So what makes a good bowl of red? Well, that depends on whom you ask. All chili cooks have a secret or two that sets their recipe apart from the rest. Some swear by fresh peppers while others use only powders. Some don’t include beans while others don’t consider it chili without them.
The meats used can range from chili-grind beef to sausage to turkey to tri-tip to … elk. So where do you start? Even competition chili organizations such as the International Chili Society (ICS) and the Chili Appreciation Society International (CASI) differ on what they expect a winning bowl to include.
Chiliheads who compete in the ICS cook-offs use cubed tri-tip and bold, spicy flavors to produce a beanless chili. For Texas-style chili (such as CASI), chili-grind beef and lots of quality spices are used to cook up a winning batch. In these competitions, the judges might take only one or two bites, so the flavor should be intense and memorable. These hot chilis lend themselves more to competition tasting, not tailgating.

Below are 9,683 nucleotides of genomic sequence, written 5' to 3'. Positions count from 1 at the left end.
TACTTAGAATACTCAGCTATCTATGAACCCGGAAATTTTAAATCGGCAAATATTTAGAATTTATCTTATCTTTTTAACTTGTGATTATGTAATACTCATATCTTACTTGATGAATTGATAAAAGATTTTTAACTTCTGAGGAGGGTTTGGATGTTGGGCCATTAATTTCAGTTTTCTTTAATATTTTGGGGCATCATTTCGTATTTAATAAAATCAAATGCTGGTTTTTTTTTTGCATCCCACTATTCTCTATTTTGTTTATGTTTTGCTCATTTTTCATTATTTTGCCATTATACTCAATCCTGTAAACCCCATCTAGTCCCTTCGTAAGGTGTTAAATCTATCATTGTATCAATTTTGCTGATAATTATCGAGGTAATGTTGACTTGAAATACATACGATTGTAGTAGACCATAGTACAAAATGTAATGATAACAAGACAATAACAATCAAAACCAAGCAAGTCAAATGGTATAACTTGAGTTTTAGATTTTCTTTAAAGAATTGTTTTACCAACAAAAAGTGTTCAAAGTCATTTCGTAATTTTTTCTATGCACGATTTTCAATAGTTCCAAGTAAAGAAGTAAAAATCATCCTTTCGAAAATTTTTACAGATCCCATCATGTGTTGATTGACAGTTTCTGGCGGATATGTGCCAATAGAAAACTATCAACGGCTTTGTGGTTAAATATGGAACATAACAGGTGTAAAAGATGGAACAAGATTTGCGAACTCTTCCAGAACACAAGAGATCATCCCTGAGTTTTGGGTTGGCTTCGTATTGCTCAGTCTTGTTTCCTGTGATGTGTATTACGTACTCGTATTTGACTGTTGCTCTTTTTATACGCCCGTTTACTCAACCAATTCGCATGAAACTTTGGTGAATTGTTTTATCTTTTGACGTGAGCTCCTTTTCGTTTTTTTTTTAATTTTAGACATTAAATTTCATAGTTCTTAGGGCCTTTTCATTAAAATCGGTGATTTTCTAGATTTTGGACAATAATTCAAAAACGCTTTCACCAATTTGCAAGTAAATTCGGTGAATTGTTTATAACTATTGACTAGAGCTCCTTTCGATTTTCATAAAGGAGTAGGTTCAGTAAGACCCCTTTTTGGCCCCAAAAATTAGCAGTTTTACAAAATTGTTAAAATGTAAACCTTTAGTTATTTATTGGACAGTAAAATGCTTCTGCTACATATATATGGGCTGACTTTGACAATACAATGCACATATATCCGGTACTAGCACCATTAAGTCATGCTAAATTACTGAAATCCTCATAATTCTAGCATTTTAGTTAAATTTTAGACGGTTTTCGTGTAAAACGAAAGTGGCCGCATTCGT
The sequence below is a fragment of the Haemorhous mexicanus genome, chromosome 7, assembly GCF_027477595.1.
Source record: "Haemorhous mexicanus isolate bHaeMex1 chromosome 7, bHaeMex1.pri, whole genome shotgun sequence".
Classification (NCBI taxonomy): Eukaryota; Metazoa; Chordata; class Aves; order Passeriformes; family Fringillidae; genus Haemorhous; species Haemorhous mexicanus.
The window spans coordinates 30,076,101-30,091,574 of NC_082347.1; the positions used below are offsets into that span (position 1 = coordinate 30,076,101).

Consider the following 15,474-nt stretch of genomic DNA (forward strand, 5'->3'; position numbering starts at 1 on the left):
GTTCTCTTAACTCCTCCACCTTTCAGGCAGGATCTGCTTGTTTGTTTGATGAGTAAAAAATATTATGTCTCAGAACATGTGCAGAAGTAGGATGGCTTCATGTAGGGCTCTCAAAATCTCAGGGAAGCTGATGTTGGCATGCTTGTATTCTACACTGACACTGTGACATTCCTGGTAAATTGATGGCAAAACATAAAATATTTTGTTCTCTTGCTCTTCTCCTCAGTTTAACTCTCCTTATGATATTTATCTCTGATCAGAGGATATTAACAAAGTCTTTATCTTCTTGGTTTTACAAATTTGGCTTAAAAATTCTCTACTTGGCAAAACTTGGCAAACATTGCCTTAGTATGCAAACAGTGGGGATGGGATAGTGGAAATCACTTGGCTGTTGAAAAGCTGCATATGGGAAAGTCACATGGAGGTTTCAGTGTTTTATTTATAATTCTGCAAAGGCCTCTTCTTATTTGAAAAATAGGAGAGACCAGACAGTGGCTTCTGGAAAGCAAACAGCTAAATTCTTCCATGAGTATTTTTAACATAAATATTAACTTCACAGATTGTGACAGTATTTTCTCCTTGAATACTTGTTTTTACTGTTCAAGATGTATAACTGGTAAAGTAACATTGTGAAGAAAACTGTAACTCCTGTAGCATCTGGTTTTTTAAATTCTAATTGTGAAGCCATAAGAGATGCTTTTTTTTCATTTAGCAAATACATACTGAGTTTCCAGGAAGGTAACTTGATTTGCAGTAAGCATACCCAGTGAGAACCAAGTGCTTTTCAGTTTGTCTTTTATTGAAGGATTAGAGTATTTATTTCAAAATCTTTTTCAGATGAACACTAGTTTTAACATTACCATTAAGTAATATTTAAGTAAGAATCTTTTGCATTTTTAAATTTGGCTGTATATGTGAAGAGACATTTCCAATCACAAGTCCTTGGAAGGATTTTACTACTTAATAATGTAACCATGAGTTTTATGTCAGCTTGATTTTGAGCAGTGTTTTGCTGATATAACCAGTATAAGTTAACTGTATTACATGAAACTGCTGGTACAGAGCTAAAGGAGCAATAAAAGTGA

Peoples’ Choice chili (PC) varies with each cook. Recipes are unique and custom to what cooks enjoy – perhaps a regional style or something they remember from their youth. In general, the PC chili should be flavorful and appeal to a broad range of tastes.
Chunks of meat, mild and spicy peppers, beans, tomatoes and some beer are all popular ingredients in PC chili, accompanied by hot sauce and garnish such as cheese, plus corn bread on the side – and not too mild or hot. When folks return for seconds, you know you’ve done your job as a chilihead.
The challenge for Super Bowl Sunday will be to produce a flavorful chili that appeals to all the judges. So whether you’re contestant, a judge or coming out to sample the food, better start getting ready to taste the best bowls of red in the county.
For more information about entering the competition, call Bill Harris at 925-513-0595 or Jim Wangeman at 925-382-5010.
– Contributed by Gina D’Arcangelo, Big Shot BBQ, Discovery Bay